What is nanotechnology?
Nanotechnology is the science of the very small and involves the manipulation of matter at the atomic or molecular level. A nanometer is 100,000 times thinner than a strand of hair.
Nanotechnology has three important aspects: size, structure, and resulting novel properties.
Size: It takes about 3-10 atoms to span the length of a nanometer. In comparison, the diameter of a human hair is about 20,000 nanometers wide and a smoke particle is about 1,000 nanometers wide.
Structure: Nanotechnology is not just about the size of looking at very small things, it is about structure, or how things are put together, arranged, or assembled. It is the ability to work – observe, manipulate, and build – at the atomic or molecular level.
Novel Properties: Nanotechnology produces materials and systems that exhibit novel and significantly changed physical, chemical, and biological properties because of their size and structure. When a substance consists only of clusters of a few hundred atoms, the laws of quantum mechanics influence dramatic changes in its mechanical, optical, and electronic properties. These properties include improved catalysts, tunable photoactivity, and increased strength.
Is nanotechnology really something new?
Many things we are already familiar with are nanoscale and analogous to applications of nanotechnology. For instance, living organisms from bacteria to beetles rely on nanometer-sized protein machines that do everything from whipping flagella to flexing muscles. All biological cells are comprised of smart materials that self-assemble.
Nanometer-sized carbon (carbon black) that improves the mechanical properties of tires, nanometer silver particles that initiate photographic film development, and nanometer particles that are the basis of catalysts critical to the petrochemical industry have contributed to commercial products for many years. However, all of the above examples of technologies are not considered nanotechnology because they do not involve specific atomic manipulations to achieve desired properties and functions of materials or products. Nanotechnology does involve purposeful atomic manipulations and structural assembly to achieve predetermined properties and functions.
What kinds of structures are made on the nanoscale?
The structures of nanotechnology are important in how they are made and how their atoms are ordered. That is, a nanoparticle (a collection of tens to thousands of atoms measuring about 1-100 nanometers in diameter) is created atom by atom, and the size (and sometimes shape) of the particle is controlled by experimental conditions.
Nanocrystals: Nanocrystal is also used to describe these particles because the atoms within the particle are highly ordered or crystalline. A synthesized nanoparticle, however, is often called colloidal or a colloidal crystal because it is nanosized, and because it is typically dispersed or suspended in a stabilizing medium.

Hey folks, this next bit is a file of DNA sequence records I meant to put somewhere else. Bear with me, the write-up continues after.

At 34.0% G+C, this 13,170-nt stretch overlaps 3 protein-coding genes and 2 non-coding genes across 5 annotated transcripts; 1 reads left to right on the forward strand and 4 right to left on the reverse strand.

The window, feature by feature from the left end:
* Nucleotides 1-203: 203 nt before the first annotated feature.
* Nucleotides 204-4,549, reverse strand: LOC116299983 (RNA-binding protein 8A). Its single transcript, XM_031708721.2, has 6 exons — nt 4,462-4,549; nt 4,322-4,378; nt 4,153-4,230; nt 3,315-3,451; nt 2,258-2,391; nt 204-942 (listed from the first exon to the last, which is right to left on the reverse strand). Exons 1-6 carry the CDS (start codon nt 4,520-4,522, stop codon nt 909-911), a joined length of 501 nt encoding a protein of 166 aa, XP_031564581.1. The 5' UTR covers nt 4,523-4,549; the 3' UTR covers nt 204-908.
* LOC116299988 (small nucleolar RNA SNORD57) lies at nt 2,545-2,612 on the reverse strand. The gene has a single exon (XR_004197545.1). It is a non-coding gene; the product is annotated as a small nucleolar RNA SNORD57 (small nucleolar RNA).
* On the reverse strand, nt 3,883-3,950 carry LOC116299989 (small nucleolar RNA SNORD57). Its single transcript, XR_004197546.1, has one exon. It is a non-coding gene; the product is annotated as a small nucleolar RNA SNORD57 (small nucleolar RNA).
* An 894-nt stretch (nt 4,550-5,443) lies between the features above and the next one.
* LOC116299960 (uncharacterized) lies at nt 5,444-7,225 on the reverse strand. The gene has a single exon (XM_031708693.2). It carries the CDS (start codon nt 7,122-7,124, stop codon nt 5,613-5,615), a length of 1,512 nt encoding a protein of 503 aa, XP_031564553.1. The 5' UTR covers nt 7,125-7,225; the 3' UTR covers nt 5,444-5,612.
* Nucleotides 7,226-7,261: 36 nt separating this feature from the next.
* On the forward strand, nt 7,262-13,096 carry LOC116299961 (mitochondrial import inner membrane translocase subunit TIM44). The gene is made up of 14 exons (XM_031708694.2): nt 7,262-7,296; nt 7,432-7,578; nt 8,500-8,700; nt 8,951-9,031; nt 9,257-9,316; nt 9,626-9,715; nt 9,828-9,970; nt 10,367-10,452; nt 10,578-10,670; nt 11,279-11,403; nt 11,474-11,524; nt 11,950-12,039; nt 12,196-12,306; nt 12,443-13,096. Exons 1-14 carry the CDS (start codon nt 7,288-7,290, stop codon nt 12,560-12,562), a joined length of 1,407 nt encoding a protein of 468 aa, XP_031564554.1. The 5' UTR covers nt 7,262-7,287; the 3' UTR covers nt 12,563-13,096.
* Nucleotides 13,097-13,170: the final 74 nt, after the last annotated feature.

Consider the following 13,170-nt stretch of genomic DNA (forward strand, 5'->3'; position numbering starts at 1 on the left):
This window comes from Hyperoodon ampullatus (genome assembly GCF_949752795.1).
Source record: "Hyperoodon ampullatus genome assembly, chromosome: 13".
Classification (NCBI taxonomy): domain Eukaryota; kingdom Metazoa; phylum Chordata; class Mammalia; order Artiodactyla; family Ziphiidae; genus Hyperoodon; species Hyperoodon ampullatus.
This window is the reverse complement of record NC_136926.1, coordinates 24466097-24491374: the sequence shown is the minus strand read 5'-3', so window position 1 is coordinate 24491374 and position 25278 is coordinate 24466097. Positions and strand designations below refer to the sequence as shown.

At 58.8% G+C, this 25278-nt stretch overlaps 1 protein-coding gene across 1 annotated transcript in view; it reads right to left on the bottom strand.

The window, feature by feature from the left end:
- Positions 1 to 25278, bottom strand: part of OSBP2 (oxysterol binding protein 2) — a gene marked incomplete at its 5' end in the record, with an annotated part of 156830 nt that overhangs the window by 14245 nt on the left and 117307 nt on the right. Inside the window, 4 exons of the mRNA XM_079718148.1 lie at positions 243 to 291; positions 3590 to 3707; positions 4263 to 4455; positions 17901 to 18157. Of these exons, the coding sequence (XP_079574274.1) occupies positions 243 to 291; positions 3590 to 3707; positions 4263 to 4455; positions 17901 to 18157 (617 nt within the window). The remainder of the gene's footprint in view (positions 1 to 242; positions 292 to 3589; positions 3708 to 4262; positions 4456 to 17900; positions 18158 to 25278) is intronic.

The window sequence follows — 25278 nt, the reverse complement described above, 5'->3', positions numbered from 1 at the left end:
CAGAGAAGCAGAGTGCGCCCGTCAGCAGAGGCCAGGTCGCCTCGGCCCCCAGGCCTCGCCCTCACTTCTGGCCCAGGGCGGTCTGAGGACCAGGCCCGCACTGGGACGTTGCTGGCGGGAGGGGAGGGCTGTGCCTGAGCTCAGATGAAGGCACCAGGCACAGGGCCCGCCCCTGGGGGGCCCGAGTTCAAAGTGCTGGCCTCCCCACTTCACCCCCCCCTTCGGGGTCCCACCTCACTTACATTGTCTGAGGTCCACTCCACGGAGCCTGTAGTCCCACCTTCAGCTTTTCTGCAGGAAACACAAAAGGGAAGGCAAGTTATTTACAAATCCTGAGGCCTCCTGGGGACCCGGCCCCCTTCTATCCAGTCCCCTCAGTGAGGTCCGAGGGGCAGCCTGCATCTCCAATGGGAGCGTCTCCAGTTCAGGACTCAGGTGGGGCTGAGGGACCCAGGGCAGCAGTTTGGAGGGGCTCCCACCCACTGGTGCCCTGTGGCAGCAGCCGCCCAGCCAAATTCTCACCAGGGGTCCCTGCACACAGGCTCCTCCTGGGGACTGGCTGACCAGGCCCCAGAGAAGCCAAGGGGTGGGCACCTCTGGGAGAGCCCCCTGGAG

Nanolayers: Nanoparticles can also be arranged or assembled into ordered layers, or nanolayers. Such self-assembly is due to forces such as hydrogen bonding, dipolar forces, hydrophilic ("water loving") or hydrophobic ("water hating") interactions, and surface tension, gravity, and other forces involved in making such "self-assembly" happen. Many naturally occurring biological structures like membranes, vesicles, and deoxyribose nucleic acid (DNA) are formed by self-assembly.
Repeating structures with a tailored periodicity are also important in applications of nanotechnology, like photonics and improved catalysts. Understanding and building nanostructures through self-assembly is at the core of creating nanotechnologies.
Nanotubes: Nanotubes, most notably the fullerene-like "chicken-wire" construction of carbon atoms (carbon nanotubes or CNTs), are another important group of nanoscale structures. CNTs are stronger than steel while at the same time very flexible and lightweight. In addition to the remarkable mechanical properties, nanotubes could replace copper as an electrical conductor or replace silicon as a semiconductor. CNTs also transport heat better than any other known material. Together, these characteristics make nanotubes useful for a variety of applications, including super-strong cables, chemical sensors, nano-wires and active components in electronic devices, field emitters for flat-screen televisions, charge storage for batteries, "tips" for scanning probe microscopes, or additives in nanofabricated materials.
What are the potential benefits of nanotechnology?
Nanotechnology offers the promise of new products to fight disease, improve energy efficiency, and clean up toxic chemicals. Examples of the potential environmental benefits of nanotechnology and engineered nanomaterials include:
- Early environmental treatment and remediation
- Stronger and lighter materials; and smaller, more accurate, and more sensitive sensing and monitoring devices
- Cost-effective development and use of renewable energy sources
- Development of processes with reduced material and energy requirements and minimal waste generation
- Early detection and treatment of diseases
- Improved systems to control, prevent, and remediate pollution problems
Are nanomaterials safe?
EPA's Nanotechnology Research Program will provide information to support nanomaterial safety decisions. The key science questions described in the Nanotechnology Research Strategy are intended to help decision makers answer the following questions: